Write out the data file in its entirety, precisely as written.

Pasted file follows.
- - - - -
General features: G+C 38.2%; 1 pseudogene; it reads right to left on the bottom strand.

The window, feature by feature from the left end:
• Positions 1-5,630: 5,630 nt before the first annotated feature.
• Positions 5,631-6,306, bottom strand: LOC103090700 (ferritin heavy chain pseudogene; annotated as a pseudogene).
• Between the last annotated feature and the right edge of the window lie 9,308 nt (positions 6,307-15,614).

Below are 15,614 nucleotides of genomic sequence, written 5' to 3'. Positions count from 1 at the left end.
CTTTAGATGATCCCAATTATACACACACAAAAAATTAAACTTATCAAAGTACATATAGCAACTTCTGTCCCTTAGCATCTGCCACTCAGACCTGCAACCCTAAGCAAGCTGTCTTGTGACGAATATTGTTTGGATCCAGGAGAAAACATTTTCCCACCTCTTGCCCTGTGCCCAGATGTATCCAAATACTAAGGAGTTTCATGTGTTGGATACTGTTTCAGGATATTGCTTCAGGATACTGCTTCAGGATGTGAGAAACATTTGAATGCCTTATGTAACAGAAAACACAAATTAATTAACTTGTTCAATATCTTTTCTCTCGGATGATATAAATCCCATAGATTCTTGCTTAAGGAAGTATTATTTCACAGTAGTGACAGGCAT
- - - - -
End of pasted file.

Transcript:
General features: G+C 38.2%; 1 pseudogene; it reads right to left on the bottom strand.

The window, feature by feature from the left end:
• Positions 1-5,630: 5,630 nt before the first annotated feature.
• Positions 5,631-6,306, bottom strand: LOC103090700 (ferritin heavy chain pseudogene; annotated as a pseudogene).
• Between the last annotated feature and the right edge of the window lie 9,308 nt (positions 6,307-15,614).

Below are 15,614 nucleotides of genomic sequence, written 5' to 3'. Positions count from 1 at the left end.
CTTTAGATGATCCCAATTATACACACACAAAAAATTAAACTTATCAAAGTACATATAGCAACTTCTGTCCCTTAGCATCTGCCACTCAGACCTGCAACCCTAAGCAAGCTGTCTTGTGACGAATATTGTTTGGATCCAGGAGAAAACATTTTCCCACCTCTTGCCCTGTGCCCAGATGTATCCAAATACTAAGGAGTTTCATGTGTTGGATACTGTTTCAGGATATTGCTTCAGGATACTGCTTCAGGATGTGAGAAACATTTGAATGCCTTATGTAACAGAAAACACAAATTAATTAACTTGTTCAATATCTTTTCTCTCGGATGATATAAATCCCATAGATTCTTGCTTAAGGAAGTATTATTTCACAGTAGTGACAGGCAT